It’s been five years since the conflict with the ISIS group was officially declared over in Iraq. But that doesn’t mean people automatically went back to the lives they had before. An estimated 1.2 million people remain internally displaced and nearly 5 million people in the country lack livelihood opportunities, proper shelter, or access to basic services.

The International Rescue Committee wants to take a moment to honor all of the displaced Iraqi women who have been disproportionately affected by war and have shown incredible courage in the face of immense hardships.

Women like Sarah.*

Sarah's story

Sarah was uprooted not once, but three times during the conflict. Her world was turned upside down when ISIS captured her husband in 2017.

“I felt like this is the end of life, there was no hope,” Sarah says.

Losing her husband also meant losing the ability to support her four children. With their home no longer a safe place, Sarah and her family were forced to a displacement camp.

It was there, in the camp, where Sarah first learned about the IRC’s women’s protection and empowerment program.

Sarah speaks to an IRC staff member in Iraq.
Sarah (left), her identity obscured for privacy, has built up her sewing and upholstery business in Iraq with support from the IRC.
Photo: IRC

Before the conflict, Sarah worked as a seamstress. Through the program, she learned how to turn her sewing skills into a viable business. Within three months, she was producing enough upholstery and linens to earn a living income.

In addition, Sarah benefited from the emotional support that came from participating in communal and recreational activities with women like herself. She began training other women in sewing and handicrafts so that they could support themselves and their families as well.

Unfortunately, the camp where Sarah lived closed seven months after they arrived. She moved her family to another camp close to the market where she sold her wares, but she was now unable to access the materials she needed to keep her business going.

But she knew exactly where to turn when she discovered another IRC women’s protection and empowerment program at the new camp. Sarah rebuilt her business and supported her family for the next year until that camp also closed.

Then something wonderful happened: Sarah’s husband returned.

Reunited with her husband

“[It felt like] life started again,” Sarah says, recalling how they planned to return home together. Unfortunately, when they arrived home, they found someone affiliated with an armed group occupying it, forcing them to rent accommodations that strained their budget. It took the entire family working together to earn enough to regain their home—with the help of a lawyer—but Sarah’s business income was not enough to cover the cost of her children’s schooling.

A photo of Sarah, who faces away from the camera.
Sarah’s business supports not just her own family but the families of the five women employed in her workshop.
Photo: IRC

If there’s anything we’ve learned from Sarah, it’s the power of perseverance. For the third time, Sarah found a women’s protection and empowerment program through an IRC partner that helped her build her most successful business yet.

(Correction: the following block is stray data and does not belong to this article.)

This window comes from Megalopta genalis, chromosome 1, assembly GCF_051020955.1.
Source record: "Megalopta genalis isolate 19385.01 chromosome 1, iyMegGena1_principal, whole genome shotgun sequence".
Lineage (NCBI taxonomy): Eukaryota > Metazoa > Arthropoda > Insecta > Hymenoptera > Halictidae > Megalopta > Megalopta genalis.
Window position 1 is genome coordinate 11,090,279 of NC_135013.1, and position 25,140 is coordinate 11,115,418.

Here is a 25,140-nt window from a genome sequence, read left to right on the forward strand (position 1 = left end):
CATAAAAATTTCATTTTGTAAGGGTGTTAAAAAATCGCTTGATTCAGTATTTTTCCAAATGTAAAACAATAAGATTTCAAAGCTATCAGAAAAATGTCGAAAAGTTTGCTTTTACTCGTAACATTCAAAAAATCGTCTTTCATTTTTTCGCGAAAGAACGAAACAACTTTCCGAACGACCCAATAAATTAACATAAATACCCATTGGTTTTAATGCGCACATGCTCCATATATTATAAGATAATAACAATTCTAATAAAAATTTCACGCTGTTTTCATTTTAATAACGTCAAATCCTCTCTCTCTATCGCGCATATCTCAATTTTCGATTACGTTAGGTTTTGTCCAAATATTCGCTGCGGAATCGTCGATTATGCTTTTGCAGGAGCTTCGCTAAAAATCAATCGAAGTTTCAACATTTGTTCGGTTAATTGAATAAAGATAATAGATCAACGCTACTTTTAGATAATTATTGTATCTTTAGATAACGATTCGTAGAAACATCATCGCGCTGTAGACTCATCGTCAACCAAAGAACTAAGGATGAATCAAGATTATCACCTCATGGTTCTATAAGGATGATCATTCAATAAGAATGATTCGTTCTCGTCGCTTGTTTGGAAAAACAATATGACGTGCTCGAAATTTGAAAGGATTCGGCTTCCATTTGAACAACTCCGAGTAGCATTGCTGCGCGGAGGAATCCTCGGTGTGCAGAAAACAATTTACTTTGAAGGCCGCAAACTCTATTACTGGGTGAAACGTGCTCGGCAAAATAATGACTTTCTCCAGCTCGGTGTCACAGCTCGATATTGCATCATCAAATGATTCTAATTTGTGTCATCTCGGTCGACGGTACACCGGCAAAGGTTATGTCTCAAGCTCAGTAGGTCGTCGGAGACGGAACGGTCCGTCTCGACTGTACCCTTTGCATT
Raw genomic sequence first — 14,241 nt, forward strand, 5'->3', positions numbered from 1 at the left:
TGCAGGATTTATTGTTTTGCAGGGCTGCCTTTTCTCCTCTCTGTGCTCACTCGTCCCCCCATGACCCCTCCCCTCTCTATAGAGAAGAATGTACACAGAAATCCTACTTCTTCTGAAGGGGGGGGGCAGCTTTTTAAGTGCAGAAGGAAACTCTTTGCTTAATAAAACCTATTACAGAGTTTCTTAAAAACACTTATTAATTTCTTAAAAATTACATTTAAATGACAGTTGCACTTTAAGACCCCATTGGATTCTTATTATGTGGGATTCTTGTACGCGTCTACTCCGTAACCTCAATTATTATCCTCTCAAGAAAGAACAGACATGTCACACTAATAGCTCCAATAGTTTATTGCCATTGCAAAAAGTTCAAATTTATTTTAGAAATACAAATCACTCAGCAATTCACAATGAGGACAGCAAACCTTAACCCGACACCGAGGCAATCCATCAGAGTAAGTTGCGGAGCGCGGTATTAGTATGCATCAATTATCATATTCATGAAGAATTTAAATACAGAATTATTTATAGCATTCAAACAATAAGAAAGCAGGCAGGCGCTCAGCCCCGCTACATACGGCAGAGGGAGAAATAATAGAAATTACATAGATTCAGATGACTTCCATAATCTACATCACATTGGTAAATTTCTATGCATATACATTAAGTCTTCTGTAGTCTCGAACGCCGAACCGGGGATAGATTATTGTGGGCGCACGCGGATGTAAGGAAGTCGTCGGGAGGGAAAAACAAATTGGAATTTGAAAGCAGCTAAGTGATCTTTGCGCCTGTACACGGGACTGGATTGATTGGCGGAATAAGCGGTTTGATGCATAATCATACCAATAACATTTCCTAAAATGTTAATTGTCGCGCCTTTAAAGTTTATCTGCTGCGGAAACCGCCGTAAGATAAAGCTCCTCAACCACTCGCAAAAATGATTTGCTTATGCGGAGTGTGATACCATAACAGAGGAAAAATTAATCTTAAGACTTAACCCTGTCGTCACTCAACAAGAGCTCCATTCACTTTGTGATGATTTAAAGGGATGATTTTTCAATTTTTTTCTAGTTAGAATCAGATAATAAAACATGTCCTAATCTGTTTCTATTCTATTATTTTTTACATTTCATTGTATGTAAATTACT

Sarah's thriving business

At the beginning of 2022, Sarah visited the IRC women’s protection and empowerment center seeking financial support and hoping to meet women with similar experiences. She joined in sewing activities and emotional support groups and was referred to an IRC economic recovery and development team that provided her with a small-business grant.

Picture of stacked pillows on the floor.
Pillows created by Sarah and her team at their workshop, which she calls the “hope workshop.”
Photo: IRC

With this grant, she purchased new equipment, materials, and opened a shop inside her home. Her work became so well known, people traveled from nearby towns to purchase her crafts. Business boomed—Sarah had to move to a bigger workshop and hire five women to help fill client orders.

Today, Sarah’s business supports not just her own family but the families of the five women employed in her workshop, which she lovingly named her “hope workshop.” Now Sarah boasts of a three-month long waitlist for orders.

Dreams for the future

Sarah works with IRC local partner Iraqi Al Amal to support women going through the same training she did during those years of recovery. She dreams of opening a factory where “hundreds of women can work and support each other,” and says she wants to “make it a safe space like the center I used to attend.” She told the IRC that her personal experiences with support networks continues to inspire her.

Women’s protection and empowerment programs help women like Sarah find the courage and strength to overcome hardships. They help them live free from violence and achieve equality and respect in their communities.

One by one, women who participate in the IRC’s women’s protection and empowerment programs are rebuilding their lives while building a courageous new community of women unafraid to improve the world around them.

* To protect Sarah’s identity we have used a pseudonym.